On July 26th, Hogan Lovells hosted another installment in its 2017 webinar series on emerging issues involving the Internet of Things (IoT). This webinar focused on potential legal issues with connected vehicles and smart cars, including in the areas of regulatory compliance, privacy, litigation, and intellectual property.
Lance Bultena, a partner in Hogan Lovells Washington, D.C. office, moderated the discussion. Lance opened by explaining why the automotive industry is changing, emphasizing that the world is younger, more urban, more connected, and more concerned about the environment. Connected vehicles have emerged, in part, as a response to these changes, creating opportunities for new revenue streams for original equipment manufacturers (OEMs), equipment suppliers, content and applications developers and others. Furthermore, advances such as driverless cars have the potential to significantly reduce the costs of transportation and infrastructure, in addition to reducing accidents and promoting environmental efficiency.
Fast, reliable communications networks are essential for high-quality connected vehicle applications, and there is robust competition for access to the wireless networks and spectrum that enables them. Auto companies currently have access to special purpose spectrum for dedicated short-range communications (DSRC) that is immediately adjacent to a popular 5 GHz Wi-Fi spectrum band. DSRC technology enables vehicle-to-vehicle communications that auto companies use primarily for safety applications. Wi-Fi advocates argue that auto companies should share this spectrum, which could affect the reliability and safety of DSRC applications. These industries are battling not only at the Federal Communications Commission (FCC), the United States telecommunications regulator, but also at the National Highway Traffic Safety Administration (NHTSA). Under former President Obama, NHTSA proposed to mandate vehicle-to-vehicle technologies in all light vehicles in the United States, citing the potential to reduce accidents caused by human error. The current administration will likely determine the outcome of that proposal.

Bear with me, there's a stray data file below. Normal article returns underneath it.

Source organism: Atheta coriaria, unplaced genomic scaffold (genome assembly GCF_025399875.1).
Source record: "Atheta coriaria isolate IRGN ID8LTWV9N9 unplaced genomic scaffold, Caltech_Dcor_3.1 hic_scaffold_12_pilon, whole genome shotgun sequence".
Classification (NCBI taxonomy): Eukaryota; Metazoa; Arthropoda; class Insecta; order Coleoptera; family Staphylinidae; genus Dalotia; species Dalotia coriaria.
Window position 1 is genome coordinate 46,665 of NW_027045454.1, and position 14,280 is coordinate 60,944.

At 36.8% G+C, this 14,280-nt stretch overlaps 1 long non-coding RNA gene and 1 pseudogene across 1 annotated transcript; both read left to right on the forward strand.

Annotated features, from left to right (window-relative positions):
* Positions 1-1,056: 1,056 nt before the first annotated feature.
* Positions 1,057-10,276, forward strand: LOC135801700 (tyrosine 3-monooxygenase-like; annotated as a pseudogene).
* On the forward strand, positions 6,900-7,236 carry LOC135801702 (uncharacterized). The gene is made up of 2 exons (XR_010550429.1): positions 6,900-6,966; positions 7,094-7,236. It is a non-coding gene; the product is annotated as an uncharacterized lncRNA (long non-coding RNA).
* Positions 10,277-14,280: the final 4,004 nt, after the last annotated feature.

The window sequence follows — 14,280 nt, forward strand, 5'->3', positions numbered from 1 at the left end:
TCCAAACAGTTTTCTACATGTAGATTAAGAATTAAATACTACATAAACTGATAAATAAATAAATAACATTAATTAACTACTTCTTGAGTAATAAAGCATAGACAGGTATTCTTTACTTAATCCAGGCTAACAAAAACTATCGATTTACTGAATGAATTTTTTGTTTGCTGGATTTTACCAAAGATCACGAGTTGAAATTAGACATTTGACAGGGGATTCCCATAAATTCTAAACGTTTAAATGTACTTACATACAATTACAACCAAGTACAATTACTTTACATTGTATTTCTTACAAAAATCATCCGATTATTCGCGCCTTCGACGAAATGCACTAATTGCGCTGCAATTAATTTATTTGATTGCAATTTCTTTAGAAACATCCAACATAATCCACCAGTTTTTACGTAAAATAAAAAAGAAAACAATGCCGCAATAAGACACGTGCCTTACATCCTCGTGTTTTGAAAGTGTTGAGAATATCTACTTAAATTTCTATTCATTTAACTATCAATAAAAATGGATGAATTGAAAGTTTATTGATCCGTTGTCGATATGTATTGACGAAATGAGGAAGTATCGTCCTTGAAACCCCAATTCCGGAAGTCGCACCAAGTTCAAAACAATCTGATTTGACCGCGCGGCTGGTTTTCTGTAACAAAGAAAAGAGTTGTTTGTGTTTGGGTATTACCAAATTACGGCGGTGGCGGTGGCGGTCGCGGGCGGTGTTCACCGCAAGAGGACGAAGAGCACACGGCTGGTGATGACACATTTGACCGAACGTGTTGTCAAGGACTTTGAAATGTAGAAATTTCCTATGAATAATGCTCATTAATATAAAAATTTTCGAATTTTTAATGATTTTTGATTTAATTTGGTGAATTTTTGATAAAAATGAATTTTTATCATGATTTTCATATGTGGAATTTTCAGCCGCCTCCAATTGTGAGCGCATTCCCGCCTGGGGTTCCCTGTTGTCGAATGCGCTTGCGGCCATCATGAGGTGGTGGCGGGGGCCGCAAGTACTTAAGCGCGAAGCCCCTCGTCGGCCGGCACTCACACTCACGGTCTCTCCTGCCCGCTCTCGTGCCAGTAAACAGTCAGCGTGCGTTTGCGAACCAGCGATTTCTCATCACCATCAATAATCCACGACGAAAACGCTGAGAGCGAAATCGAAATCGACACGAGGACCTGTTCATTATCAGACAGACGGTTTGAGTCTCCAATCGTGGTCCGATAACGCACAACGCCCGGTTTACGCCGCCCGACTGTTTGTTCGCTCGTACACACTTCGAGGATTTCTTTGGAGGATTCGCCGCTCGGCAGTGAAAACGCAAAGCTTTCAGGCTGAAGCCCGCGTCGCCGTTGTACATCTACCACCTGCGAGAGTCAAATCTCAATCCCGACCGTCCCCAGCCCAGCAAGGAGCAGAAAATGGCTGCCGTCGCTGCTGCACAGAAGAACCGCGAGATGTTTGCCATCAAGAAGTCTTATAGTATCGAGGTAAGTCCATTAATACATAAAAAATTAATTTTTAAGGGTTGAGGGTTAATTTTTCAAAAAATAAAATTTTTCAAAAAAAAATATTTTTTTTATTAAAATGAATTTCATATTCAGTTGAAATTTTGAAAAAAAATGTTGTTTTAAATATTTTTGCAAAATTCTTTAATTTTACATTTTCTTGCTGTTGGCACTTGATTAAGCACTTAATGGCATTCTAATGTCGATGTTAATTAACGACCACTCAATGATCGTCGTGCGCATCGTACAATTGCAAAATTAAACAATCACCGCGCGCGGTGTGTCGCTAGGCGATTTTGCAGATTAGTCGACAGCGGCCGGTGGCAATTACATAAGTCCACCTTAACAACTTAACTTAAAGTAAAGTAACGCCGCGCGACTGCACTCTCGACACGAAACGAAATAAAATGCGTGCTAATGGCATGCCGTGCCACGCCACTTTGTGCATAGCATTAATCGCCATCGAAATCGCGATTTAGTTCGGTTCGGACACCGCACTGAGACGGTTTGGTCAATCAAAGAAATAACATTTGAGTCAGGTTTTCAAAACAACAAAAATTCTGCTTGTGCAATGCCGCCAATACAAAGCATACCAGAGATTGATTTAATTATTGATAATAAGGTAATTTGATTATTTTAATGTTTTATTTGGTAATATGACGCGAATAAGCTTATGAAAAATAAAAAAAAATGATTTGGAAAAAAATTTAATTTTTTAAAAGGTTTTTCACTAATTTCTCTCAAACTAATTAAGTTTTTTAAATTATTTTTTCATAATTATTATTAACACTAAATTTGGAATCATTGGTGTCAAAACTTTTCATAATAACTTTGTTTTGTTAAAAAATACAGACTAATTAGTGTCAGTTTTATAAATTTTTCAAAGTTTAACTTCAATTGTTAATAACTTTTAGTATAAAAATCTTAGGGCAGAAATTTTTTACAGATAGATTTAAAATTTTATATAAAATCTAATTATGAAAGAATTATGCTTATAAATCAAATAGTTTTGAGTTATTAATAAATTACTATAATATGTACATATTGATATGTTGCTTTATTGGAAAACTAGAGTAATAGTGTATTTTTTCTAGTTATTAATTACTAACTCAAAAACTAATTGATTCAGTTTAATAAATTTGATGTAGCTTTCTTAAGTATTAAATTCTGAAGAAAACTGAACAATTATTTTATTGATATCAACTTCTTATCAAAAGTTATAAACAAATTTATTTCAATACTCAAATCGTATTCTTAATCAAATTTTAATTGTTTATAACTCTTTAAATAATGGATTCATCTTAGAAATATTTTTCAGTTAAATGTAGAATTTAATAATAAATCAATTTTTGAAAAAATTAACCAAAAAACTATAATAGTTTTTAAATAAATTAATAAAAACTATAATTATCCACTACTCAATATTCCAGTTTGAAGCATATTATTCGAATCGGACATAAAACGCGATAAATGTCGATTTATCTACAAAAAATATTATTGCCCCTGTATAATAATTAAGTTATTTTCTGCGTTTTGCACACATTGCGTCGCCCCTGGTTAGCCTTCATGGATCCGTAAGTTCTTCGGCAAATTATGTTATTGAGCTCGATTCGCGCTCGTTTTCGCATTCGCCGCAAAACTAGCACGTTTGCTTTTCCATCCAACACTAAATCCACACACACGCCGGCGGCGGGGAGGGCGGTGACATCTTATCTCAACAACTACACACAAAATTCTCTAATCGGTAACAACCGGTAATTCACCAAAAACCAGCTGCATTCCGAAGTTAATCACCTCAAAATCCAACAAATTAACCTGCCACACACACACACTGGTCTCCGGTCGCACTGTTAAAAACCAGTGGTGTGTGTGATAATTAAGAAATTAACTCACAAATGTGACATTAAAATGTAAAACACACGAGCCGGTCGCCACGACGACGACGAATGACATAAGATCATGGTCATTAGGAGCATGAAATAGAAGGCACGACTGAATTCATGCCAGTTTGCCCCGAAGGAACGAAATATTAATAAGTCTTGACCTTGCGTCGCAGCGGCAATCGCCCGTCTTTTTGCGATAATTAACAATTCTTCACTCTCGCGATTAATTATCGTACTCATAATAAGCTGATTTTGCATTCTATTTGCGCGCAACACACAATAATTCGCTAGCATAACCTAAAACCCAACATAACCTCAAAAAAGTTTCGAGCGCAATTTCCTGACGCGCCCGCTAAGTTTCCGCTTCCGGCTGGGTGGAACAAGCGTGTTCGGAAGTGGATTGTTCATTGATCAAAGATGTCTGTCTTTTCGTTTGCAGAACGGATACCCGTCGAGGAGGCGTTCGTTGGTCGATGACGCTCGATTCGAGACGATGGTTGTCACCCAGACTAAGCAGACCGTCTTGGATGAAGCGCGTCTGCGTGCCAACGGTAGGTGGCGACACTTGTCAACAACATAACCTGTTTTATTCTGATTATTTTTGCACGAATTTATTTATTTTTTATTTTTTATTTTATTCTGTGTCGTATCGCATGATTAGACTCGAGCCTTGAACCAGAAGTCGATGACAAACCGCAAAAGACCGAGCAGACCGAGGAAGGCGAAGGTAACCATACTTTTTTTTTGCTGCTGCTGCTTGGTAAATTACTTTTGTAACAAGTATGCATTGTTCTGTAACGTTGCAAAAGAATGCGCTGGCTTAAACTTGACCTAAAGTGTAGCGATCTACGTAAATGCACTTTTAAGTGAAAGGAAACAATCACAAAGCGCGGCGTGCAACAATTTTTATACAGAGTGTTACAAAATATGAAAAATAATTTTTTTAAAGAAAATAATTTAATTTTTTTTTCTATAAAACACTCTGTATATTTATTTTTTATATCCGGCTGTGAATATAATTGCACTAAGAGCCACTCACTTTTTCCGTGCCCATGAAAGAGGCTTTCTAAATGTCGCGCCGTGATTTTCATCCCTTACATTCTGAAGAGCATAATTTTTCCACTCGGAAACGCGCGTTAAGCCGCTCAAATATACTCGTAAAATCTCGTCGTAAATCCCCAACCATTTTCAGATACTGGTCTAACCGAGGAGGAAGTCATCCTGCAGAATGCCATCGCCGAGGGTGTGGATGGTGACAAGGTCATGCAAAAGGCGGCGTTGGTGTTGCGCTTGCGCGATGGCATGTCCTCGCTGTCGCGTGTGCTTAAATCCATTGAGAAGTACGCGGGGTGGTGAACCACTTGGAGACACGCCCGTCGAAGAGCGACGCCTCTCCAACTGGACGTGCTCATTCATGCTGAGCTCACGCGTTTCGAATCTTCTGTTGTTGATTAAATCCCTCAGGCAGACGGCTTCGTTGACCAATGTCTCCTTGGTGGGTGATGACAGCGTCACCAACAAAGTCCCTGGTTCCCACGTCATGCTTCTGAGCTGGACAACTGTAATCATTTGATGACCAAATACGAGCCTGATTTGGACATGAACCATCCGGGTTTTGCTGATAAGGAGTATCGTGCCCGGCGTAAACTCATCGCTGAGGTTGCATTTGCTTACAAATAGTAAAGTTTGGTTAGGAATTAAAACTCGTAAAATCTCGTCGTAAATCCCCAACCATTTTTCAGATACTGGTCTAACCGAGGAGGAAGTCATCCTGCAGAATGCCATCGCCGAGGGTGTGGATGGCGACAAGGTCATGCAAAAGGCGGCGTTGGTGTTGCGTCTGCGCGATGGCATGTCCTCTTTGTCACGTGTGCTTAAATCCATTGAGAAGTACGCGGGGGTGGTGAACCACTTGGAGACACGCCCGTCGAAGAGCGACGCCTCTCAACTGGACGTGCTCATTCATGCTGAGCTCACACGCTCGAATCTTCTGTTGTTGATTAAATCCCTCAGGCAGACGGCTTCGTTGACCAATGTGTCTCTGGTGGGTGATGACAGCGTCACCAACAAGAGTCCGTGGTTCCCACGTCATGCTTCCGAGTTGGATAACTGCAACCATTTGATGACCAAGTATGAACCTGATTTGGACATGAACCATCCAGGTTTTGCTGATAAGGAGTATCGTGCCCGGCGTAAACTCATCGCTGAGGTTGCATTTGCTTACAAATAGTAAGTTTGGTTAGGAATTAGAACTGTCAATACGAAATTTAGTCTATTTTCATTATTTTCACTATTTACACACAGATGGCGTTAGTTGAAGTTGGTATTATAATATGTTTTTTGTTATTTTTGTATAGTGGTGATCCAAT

At the same time, the auto industry is leading efforts to address a number of privacy concerns raised by the data collection required for these applications. This data collection enables a host of benefits, including safety, vehicle diagnostics, entertainment services, and in-vehicle application offerings. Recognizing the sensitivity of geolocation, biometric, and driver behavior information, nearly all OEMs have adopted a set of privacy commitments that provides protections beyond what is currently required by law in the United States. Automotive trade associations and OEMs have also developed best practices to address cybersecurity issues such as remote vehicle hacking and signal jamming.
Webinar panelists also discussed new litigation risks and patent licensing issues associated with connected vehicles in the United States and abroad. As connected vehicle applications reduce the occurrence of accidents, drivers may blame their vehicles for those that do occur. This may lead to an increase in class-action claims against OEMs and equipment suppliers. OEMs should use software updates to address and minimize safety risks. They should also take steps via indemnification and representations from third-party suppliers to further manage these risks. Moreover, because the standards for communications systems involve thousands of patents, companies must also evaluate their existing IP portfolios and determine whether they must secure licenses to employ new technologies.
As the automotive industry moves to bring new applications to market, companies must consider all of the emerging regulatory, privacy, IP, and litigation issues. Hogan Lovells’ Automotive and TMT groups have specialists in each of these areas, in the United States and abroad. As leaders in the IoT space, we are eager to help you maximize the value of the exciting new opportunities that IoT represents for the automobile industry.
For a full recording of the webinar, please click here.
Our next webinar in the Internet of Things series on 26th September 2017 will focus on Spectrum, and will be led by Communications partner Trey Hanbury from our Washington office.
Please contact us to register your interest.